Lisa Porter

Name: Lisa A. Porter
Areas of Expertise: Cancer Cell Biology; Drug Screening; Mouse, Zebrafish and organoid/cell culture models of cancer

Position: Professor
Affiliation: Biological Sciences, University of Windsor

Position: Translational Research Director
Affiliation: Windsor Cancer Research Group


Brief Description of Research:
Many devastating disorders are caused by the inability of cells to grow and develop properly. The Porter Lab focuses on resolving how key growth regulators control the development and continued maintenance of specific organ systems in our body. They also seek to determine what can go wrong during these processes to initiate tumour development. Some specific projects include:

1) Role of Speedy in Brain Cancers. During her post-doctoral work Dr. Porter discovered the protein Speedy (also called Spy1) which is now known to be a key growth regulator and found at very high levels in a number of different cancers. The Porter lab is determining how this protein participates in the progression of aggressive forms of brain cancer. Importantly, this protein may be involved in driving the growth of a small population of cells known as ‘cancer stem cells’. Data suggests that these cells are highly drug resistant and may be a primary cause of patient relapse. Determining novel ways to stop the growth of these cells may represent extremely effective therapies with little toxicity to the patient.

2) Novel Checkpoint Regulation by Tuberin (TSC2):  A number of labs around the world have determined that misregulation of a protein called Tuberin is the leading cause of a hamartoma disorder known as Tuberous Sclerosis that causes tumour growths in several organs including the brain. Our lab has found a unique mechanism for this protein in regulating how cells divide into two daughter cells, a continual process in development and throughout adult life. We are working to determine how specific changes in Tuberin cause tumour formation with a focus on some of the most severe cases of tumours in the central nervous system.  Tuberin mutations can be screened in utero to provide early indicators of disease, our work seeks to clarify what the consequences of specific mutations will be as well as to potentially point to therapeutic interventions for these patients.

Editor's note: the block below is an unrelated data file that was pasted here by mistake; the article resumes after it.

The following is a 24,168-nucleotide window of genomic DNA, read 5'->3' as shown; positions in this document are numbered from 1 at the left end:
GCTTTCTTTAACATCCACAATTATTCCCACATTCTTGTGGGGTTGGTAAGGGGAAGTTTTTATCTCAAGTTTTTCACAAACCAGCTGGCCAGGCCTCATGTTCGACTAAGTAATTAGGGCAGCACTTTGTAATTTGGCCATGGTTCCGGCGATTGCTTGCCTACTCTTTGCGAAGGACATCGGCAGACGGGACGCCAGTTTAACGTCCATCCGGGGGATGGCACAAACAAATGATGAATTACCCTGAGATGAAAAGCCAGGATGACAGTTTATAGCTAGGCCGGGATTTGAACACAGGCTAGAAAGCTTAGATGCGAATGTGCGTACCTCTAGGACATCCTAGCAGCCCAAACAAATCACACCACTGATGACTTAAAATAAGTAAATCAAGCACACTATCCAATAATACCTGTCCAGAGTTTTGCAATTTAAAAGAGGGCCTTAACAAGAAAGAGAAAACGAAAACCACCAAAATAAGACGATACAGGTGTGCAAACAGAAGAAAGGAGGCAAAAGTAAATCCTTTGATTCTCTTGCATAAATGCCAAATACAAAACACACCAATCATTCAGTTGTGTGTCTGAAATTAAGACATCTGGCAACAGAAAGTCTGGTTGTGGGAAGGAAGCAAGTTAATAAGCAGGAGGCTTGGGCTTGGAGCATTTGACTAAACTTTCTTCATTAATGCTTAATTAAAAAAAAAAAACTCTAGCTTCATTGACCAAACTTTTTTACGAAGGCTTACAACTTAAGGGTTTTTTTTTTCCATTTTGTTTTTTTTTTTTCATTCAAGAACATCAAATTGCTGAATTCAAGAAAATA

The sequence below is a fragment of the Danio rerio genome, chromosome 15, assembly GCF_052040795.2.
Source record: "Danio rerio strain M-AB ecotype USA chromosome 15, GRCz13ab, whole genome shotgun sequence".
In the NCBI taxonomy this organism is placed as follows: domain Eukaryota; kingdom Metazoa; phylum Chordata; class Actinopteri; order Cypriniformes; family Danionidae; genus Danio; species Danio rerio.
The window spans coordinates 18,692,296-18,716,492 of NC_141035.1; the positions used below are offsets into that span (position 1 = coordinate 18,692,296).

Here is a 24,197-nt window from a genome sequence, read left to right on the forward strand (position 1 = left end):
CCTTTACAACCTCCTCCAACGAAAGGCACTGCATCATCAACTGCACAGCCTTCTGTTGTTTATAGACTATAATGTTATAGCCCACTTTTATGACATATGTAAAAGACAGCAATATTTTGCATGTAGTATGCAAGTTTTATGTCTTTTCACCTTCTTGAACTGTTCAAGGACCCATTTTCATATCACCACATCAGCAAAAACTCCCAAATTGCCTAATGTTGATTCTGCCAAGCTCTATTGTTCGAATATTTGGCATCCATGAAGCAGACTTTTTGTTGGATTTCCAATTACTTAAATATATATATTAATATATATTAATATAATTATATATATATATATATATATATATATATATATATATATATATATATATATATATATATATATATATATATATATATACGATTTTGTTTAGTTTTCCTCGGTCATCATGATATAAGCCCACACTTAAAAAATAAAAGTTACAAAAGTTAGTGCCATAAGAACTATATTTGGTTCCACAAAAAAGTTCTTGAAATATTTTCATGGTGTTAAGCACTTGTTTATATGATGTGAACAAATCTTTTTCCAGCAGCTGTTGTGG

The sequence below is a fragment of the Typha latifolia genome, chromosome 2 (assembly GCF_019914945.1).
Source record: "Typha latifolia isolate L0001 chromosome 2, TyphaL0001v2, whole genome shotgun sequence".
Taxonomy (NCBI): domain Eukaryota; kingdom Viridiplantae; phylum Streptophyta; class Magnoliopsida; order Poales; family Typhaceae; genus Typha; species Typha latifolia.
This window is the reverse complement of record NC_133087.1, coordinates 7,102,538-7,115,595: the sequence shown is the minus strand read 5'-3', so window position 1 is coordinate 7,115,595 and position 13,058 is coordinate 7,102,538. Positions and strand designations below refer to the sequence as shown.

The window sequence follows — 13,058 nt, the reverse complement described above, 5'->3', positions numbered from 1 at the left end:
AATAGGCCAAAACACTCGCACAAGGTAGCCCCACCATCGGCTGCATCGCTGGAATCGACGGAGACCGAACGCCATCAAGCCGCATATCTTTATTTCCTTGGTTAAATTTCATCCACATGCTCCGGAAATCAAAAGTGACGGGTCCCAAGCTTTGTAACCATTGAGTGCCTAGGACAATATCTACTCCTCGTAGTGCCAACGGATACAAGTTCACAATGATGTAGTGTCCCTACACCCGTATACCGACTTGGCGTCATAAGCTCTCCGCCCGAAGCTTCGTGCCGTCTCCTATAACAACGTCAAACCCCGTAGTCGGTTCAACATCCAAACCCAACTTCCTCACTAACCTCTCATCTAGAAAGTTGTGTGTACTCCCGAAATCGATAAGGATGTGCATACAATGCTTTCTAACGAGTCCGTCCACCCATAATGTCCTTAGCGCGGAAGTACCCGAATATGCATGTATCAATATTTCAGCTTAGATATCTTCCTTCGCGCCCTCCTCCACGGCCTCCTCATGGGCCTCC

5 Select Publications (Porter Lab students/personnel are underlined):
D McGrath, B Fifield, AH. Marceau, S Tripathi, LA Porter, and SM Rubin (2017) EMBO J  Aug 1;36(15):2251-2262. Mechanism of Cyclin-Dependent Kinase Activation by the Proliferative Factor Spy1.

Lubanska D and Porter LA (2017) Drugs in R&D Jun;17(2):255-263. Revisiting CDK Inhibitors for Treatment of Glioblastoma Multiforme

M Al Sorkhy, B Fifield, D. Myers and LA Porter (2016) Cell Cycle 15(1):128-36. Direct Interactions with both p27 and Cdk2 Regulate Spy1-Mediated Proliferation in vivo and in vitro. Funded by CCS/CBCRA PMID:26771716

  • Topic of Editorial review. Dewhurst and Kaldis.  (2016) The Speedy A, Cdk2, p27 Triangle.  Cell Cycle Jan. 13 (epub ahead of print).

D Lubanska and LA Porter (2014) Oncoscience (inaugural edition; cover selection) 1: 336-348. The Atypical Cell Cycle Regulator Spy1 Suppresses Differentiation of the Neuroblastoma Stem Cell Population.  PMID: 24434210. Funded by CCS.

  • Commented on: Podkowa M, Irwin MS. (2014) Oncotarget. 5(15):5848-9.
  • Commented on: Bisteau X, Kaldis P.  (2014) Aug 30;5(16):6554-5
  • Commented on: Parvez Vora, Chitra Venugopal and Sheila K. Singh (2014) Oncotarget 5(22): 11014-11016

D Lubanska, E Fidalgo da Silva, B Market, A deCalvalho, T Mikkelson, and LA Porter (2014) Cancer Cell 13;25(1):64-76. The Novel Cell Cycle Mediator Spy1 Regulates Neurogenesis and is Implicated in Glioblastoma.

  • Highlighted in Cancer Discovery March 2014
  • Commented on: Parry PV and Engh JA Editorial Neurosurgery. (2014) Jun;74(6):N18-9.
  • Recommended by F1000Prime.
  • Highlighted in Cancer Research (2014) 74:977